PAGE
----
As for this world itself, it’s ethereal in its nature but not in its presentation. As with the rest of the film, things are minimal yet mesmerising. Everything looks and feels familiar. It’s quiet. The colours are muted. All the technology Will uses is retro. The comforting, deliberate design choices take the spotlight away from this fascinating, mysterious world, and instead shine it on the characters and discussions within it. And shine they do.
Everyone in Nine Days is flat-out fantastic. Skarsgård plays Kane, a character who is tough and gritty but also heartfelt and kind. Wong’s Kyo is curious and playful, but also mindful and sympathetic. Hale is Alexander, a character who ends up being simultaneously funny and sad. And then of course there’s Beetz and Duke.
Beetz’s performance as the strong-willed, love-filled Emma is wholly engaging and a perfect fit for this story. She’s unafraid of asking tough questions and with her confident demeanour, it’s easy to fall in love with the character. It also helps that she’s usually interacting with Will, who is almost the complete opposite. As Will, Duke is a vault of emotions. You know he’s filled with them, but they’re locked inside, almost vibrating to burst out of his stoic exterior. It makes for an unforgettable performance that, when juxtaposed with Beetz’s, creates an almost symbiotic chemistry where each character gives the best of themselves to each other. It’s electric, unpredictable, and ultimately gives Oda the vessel to convey the film’s messages.
Beyond the performances, Nine Days sustains our interest both with its world-building and the central question of “Who is going to win?” It’s almost like a low-key Hunger Games as participants are eliminated, which is played as both sad, but also beautiful. Will is incredibly kind throughout the process and even when he eliminates someone, he lets them enjoy something special. As a result, the film shows us that even with just a few days to exist, these beings appreciate every little bit of life they’re able to discover. In turn, Nine Days makes one think about all the things in our own lives we take for granted.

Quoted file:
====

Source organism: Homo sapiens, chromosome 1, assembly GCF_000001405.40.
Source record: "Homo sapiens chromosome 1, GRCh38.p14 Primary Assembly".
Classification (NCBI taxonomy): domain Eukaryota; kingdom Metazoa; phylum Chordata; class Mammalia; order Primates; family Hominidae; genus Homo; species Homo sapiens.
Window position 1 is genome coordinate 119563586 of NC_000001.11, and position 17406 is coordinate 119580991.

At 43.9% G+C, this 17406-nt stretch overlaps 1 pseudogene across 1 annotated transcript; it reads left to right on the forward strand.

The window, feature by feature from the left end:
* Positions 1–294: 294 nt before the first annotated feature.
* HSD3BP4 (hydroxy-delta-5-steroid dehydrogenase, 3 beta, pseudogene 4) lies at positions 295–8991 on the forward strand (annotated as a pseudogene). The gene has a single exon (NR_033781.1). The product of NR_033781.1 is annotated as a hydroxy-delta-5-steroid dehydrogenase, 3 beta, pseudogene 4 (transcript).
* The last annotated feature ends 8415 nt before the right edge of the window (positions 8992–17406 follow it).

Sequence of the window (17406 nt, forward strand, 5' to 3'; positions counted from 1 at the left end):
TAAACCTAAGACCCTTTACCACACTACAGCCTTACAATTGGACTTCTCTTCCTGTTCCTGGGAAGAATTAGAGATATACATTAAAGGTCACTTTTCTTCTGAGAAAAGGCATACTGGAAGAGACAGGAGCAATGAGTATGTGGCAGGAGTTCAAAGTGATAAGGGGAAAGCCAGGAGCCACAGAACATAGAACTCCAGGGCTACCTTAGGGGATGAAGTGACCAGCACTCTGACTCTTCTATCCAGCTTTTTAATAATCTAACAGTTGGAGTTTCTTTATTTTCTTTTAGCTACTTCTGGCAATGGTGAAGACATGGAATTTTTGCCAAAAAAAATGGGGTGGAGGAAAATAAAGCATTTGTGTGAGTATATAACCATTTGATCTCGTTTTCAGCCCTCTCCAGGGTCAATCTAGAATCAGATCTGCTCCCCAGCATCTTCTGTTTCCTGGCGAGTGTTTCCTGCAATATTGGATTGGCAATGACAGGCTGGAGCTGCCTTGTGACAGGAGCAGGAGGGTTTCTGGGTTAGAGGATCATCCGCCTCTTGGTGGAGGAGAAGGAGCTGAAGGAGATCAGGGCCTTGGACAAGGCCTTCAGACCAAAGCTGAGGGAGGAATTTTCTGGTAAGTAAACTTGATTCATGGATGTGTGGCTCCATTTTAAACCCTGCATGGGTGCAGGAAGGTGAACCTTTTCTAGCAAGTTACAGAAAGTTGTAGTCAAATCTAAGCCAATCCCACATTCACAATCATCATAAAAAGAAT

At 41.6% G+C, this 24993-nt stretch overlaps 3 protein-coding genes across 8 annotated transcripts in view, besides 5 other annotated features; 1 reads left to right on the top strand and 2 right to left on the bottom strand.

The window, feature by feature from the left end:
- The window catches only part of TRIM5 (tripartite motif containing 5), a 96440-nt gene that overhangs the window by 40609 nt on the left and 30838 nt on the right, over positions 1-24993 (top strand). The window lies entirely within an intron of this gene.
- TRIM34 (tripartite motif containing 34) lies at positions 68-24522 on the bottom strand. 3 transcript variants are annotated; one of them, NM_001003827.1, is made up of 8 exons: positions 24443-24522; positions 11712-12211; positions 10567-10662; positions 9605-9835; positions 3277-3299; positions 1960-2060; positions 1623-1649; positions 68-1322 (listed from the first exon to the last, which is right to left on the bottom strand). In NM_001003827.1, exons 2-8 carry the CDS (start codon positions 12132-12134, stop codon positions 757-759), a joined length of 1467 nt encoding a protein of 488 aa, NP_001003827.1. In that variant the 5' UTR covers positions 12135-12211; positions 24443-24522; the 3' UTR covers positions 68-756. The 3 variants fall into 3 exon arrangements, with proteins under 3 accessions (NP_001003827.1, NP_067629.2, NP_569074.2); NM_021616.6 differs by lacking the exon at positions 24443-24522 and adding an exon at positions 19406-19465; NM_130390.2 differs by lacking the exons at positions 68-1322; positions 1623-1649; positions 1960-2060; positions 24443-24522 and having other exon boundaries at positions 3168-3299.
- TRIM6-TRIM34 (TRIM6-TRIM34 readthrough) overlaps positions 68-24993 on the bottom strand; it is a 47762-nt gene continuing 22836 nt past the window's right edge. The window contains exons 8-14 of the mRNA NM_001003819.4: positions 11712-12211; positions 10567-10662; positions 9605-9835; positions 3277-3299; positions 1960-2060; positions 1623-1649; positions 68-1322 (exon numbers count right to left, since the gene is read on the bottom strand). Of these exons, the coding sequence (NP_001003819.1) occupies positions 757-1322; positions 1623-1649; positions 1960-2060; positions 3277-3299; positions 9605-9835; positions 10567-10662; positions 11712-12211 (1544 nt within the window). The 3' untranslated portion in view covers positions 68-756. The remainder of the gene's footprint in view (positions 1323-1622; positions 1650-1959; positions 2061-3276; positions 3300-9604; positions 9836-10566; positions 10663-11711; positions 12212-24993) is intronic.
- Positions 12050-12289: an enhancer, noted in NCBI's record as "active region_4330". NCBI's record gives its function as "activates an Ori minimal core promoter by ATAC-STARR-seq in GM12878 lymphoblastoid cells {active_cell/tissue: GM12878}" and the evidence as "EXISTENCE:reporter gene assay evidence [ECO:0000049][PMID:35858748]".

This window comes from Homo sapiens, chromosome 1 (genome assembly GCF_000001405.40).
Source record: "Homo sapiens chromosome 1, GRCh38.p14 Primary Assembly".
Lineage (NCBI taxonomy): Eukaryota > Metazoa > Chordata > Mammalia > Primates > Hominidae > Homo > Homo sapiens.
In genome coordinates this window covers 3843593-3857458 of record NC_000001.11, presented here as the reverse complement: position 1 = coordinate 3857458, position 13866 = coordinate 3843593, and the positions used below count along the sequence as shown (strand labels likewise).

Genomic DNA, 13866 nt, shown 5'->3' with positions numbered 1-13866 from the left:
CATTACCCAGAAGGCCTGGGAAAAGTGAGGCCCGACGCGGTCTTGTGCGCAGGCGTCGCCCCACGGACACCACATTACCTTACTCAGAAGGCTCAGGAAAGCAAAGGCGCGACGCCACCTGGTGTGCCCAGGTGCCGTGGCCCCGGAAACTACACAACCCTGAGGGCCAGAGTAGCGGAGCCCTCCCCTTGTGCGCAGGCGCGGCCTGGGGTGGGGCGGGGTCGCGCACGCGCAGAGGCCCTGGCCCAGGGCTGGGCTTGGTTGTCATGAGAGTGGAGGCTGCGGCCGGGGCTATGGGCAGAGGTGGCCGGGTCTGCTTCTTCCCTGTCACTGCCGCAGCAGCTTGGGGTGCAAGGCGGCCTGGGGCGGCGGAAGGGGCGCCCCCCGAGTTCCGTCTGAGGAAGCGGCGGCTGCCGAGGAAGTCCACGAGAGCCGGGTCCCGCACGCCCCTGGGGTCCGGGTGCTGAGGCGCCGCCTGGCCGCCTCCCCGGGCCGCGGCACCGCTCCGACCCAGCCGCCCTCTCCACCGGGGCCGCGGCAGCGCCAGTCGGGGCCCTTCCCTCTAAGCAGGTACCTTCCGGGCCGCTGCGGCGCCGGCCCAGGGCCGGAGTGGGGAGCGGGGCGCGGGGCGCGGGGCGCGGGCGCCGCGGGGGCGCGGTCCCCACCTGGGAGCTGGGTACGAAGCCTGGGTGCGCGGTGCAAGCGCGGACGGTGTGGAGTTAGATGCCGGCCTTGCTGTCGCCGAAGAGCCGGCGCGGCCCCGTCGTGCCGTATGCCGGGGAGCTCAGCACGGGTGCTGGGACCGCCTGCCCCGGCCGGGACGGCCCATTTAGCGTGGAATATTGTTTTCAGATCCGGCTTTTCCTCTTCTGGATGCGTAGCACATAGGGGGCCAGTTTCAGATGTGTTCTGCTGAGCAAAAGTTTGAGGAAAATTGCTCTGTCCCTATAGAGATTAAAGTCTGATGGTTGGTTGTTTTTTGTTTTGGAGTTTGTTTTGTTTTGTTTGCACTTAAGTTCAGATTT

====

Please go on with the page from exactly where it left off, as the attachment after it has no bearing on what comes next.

Though Oda’s script has that overarching story at its centre, each scene unfolds like a mini-stage play with Will and each of the characters discussing fascinating scenarios and events. Different people interpret different actions in different ways and the film forces us to answer the questions Will is asking of them ourselves. How would we handle a life or death situation presented to us?
Each of Will’s scenarios tests the viewer too and the film makes us reflect them on our own lives. Would we have been chosen by Will? That deeper connection beyond the film itself gives Nine Days a resonance that will stay with you long after it cuts to black and the credits roll. It’s a powerful, fascinating, thought-provoking film with mystery and heart to spare.
Nine Days is open now in select global theatres. Visit the official site for more details.